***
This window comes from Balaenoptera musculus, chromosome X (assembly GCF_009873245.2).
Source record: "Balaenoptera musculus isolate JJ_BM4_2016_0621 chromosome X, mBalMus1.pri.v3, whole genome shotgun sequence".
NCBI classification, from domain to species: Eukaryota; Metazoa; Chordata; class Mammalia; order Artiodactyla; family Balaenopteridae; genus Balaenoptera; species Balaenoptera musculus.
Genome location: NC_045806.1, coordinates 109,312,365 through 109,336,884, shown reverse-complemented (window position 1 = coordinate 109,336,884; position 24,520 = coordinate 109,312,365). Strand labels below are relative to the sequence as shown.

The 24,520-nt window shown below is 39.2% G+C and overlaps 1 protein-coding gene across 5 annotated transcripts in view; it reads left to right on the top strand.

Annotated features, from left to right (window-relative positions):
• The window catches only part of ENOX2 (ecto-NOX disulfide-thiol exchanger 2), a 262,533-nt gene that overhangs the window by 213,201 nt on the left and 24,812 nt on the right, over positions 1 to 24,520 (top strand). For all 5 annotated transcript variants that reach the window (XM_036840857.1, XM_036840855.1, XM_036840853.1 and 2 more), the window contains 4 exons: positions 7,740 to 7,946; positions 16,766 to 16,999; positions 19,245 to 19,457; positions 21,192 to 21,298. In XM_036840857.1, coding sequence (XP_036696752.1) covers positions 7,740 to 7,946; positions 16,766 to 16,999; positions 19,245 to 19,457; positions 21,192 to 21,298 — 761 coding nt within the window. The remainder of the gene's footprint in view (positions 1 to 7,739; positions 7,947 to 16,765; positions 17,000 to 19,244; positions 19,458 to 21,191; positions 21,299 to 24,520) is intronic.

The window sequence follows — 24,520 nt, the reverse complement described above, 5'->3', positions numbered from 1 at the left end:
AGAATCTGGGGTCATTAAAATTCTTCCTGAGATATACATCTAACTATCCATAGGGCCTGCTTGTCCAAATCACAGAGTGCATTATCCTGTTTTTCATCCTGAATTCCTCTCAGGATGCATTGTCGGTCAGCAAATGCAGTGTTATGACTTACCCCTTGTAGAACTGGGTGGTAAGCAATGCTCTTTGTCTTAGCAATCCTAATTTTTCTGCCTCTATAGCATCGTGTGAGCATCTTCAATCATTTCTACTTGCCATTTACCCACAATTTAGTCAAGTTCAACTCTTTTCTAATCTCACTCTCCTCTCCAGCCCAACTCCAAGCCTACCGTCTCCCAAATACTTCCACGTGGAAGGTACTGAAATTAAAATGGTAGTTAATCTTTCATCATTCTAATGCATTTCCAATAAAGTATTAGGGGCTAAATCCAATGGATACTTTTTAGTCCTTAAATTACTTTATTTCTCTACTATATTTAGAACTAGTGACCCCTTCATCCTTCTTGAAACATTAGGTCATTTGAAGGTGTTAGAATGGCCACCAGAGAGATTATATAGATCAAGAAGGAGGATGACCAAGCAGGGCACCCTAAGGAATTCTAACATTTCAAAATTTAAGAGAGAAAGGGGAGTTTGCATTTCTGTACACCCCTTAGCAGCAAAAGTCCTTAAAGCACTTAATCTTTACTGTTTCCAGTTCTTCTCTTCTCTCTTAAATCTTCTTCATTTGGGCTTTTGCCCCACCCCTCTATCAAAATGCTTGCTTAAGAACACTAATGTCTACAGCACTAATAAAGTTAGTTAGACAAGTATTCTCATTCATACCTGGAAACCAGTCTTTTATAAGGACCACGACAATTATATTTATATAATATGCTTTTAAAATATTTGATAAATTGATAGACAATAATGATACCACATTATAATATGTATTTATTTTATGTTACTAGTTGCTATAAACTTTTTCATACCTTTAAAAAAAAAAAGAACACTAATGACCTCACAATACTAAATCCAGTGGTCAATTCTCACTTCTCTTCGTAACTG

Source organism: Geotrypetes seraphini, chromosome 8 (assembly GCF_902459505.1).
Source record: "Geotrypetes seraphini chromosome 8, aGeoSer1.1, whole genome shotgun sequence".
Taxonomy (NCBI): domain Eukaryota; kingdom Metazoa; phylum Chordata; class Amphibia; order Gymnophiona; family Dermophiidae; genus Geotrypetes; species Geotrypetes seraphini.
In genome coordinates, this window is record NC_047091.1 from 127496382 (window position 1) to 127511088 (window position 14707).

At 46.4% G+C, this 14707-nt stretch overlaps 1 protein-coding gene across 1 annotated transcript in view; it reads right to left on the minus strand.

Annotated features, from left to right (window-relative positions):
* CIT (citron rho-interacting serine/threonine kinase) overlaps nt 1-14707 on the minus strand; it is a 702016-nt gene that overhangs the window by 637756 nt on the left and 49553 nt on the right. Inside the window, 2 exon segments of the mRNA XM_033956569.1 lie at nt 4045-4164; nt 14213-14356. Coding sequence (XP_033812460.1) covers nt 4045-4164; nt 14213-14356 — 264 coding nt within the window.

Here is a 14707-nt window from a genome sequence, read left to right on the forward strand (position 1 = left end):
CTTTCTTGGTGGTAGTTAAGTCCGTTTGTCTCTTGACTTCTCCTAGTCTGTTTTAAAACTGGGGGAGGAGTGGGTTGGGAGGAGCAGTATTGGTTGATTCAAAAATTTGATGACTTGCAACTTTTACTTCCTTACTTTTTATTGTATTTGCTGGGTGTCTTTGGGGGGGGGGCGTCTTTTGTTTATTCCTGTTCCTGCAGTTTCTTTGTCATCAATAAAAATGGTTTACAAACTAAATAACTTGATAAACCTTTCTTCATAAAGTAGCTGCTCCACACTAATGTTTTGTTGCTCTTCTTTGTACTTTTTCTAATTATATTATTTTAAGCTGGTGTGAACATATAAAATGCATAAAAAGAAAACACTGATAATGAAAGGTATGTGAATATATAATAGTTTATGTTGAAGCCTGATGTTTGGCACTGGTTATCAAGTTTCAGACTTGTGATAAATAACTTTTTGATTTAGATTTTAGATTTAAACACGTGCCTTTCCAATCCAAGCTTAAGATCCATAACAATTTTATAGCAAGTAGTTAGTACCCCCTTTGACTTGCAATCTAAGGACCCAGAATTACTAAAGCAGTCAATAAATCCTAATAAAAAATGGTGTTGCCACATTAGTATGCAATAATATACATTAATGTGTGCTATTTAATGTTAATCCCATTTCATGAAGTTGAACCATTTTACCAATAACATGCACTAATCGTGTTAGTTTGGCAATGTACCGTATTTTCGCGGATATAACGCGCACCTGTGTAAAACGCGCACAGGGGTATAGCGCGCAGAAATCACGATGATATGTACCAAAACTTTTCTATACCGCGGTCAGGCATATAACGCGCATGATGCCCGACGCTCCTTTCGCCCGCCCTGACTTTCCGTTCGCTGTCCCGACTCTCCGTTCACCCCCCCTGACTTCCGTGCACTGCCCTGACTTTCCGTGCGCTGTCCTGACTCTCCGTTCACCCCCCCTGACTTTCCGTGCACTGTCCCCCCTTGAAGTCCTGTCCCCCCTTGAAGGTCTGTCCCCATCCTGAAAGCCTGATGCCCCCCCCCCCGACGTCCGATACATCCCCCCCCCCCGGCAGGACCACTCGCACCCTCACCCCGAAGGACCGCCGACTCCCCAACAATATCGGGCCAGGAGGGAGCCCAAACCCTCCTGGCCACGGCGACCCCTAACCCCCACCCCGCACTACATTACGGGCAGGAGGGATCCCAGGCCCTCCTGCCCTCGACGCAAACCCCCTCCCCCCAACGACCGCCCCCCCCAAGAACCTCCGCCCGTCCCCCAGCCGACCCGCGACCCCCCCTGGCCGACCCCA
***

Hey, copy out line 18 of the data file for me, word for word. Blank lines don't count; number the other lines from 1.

CTTTCTTGGTGGTAGTTAAGTCCGTTTGTCTCTTGACTTCTCCTAGTCTGTTTTAAAACTGGGGGAGGAGTGGGTTGGGAGGAGCAGTATTGGTTGATTCAAAAATTTGATGACTTGCAACTTTTACTTCCTTACTTTTTATTGTATTTGCTGGGTGTCTTTGGGGGGGGGGCGTCTTTTGTTTATTCCTGTTCCTGCAGTTTCTTTGTCATCAATAAAAATGGTTTACAAACTAAATAACTTGATAAACCTTTCTTCATAAAGTAGCTGCTCCACACTAATGTTTTGTTGCTCTTCTTTGTACTTTTTCTAATTATATTATTTTAAGCTGGTGTGAACATATAAAATGCATAAAAAGAAAACACTGATAATGAAAGGTATGTGAATATATAATAGTTTATGTTGAAGCCTGATGTTTGGCACTGGTTATCAAGTTTCAGACTTGTGATAAATAACTTTTTGATTTAGATTTTAGATTTAAACACGTGCCTTTCCAATCCAAGCTTAAGATCCATAACAATTTTATAGCAAGTAGTTAGTACCCCCTTTGACTTGCAATCTAAGGACCCAGAATTACTAAAGCAGTCAATAAATCCTAATAAAAAATGGTGTTGCCACATTAGTATGCAATAATATACATTAATGTGTGCTATTTAATGTTAATCCCATTTCATGAAGTTGAACCATTTTACCAATAACATGCACTAATCGTGTTAGTTTGGCAATGTACCGTATTTTCGCGGATATAACGCGCACCTGTGTAAAACGCGCACAGGGGTATAGCGCGCAGAAATCACGATGATATGTACCAAAACTTTTCTATACCGCGGTCAGGCATATAACGCGCATGATGCCCGACGCTCCTTTCGCCCGCCCTGACTTTCCGTTCGCTGTCCCGACTCTCCGTTCACCCCCCCTGACTTCCGTGCACTGCCCTGACTTTCCGTGCGCTGTCCTGACTCTCCGTTCACCCCCCCTGACTTTCCGTGCACTGTCCCCCCTTGAAGTCCTGTCCCCCCTTGAAGGTCTGTCCCCATCCTGAAAGCCTGATGCCCCCCCCCCCGACGTCCGATACATCCCCCCCCCCCGGCAGGACCACTCGCACCCTCACCCCGAAGGACCGCCGACTCCCCAACAATATCGGGCCAGGAGGGAGCCCAAACCCTCCTGGCCACGGCGACCCCTAACCCCCACCCCGCACTACATTACGGGCAGGAGGGATCCCAGGCCCTCCTGCCCTCGACGCAAACCCCCTCCCCCCAACGACCGCCCCCCCCAAGAACCTCCGCCCGTCCCCCAGCCGACCCGCGACCCCCCCTGGCCGACCCCA